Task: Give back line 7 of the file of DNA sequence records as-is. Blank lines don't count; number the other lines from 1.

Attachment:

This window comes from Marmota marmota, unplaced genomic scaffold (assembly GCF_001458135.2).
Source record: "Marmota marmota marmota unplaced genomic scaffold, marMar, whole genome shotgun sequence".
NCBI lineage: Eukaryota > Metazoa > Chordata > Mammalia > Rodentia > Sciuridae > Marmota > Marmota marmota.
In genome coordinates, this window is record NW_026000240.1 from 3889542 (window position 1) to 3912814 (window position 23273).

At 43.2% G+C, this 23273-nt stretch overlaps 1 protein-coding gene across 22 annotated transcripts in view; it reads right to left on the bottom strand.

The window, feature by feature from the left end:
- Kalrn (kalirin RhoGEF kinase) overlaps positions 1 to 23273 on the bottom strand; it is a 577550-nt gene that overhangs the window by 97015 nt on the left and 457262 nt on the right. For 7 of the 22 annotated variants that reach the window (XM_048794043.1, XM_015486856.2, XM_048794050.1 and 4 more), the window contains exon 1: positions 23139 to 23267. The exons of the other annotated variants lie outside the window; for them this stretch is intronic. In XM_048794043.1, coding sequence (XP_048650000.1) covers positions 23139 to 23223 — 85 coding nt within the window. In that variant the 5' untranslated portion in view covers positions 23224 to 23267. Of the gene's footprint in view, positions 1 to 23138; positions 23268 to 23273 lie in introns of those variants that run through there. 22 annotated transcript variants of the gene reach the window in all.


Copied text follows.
- Kalrn (kalirin RhoGEF kinase) overlaps positions 1 to 23273 on the bottom strand; it is a 577550-nt gene that overhangs the window by 97015 nt on the left and 457262 nt on the right. For 7 of the 22 annotated variants that reach the window (XM_048794043.1, XM_015486856.2, XM_048794050.1 and 4 more), the window contains exon 1: positions 23139 to 23267. The exons of the other annotated variants lie outside the window; for them this stretch is intronic. In XM_048794043.1, coding sequence (XP_048650000.1) covers positions 23139 to 23223 — 85 coding nt within the window. In that variant the 5' untranslated portion in view covers positions 23224 to 23267. Of the gene's footprint in view, positions 1 to 23138; positions 23268 to 23273 lie in introns of those variants that run through there. 22 annotated transcript variants of the gene reach the window in all.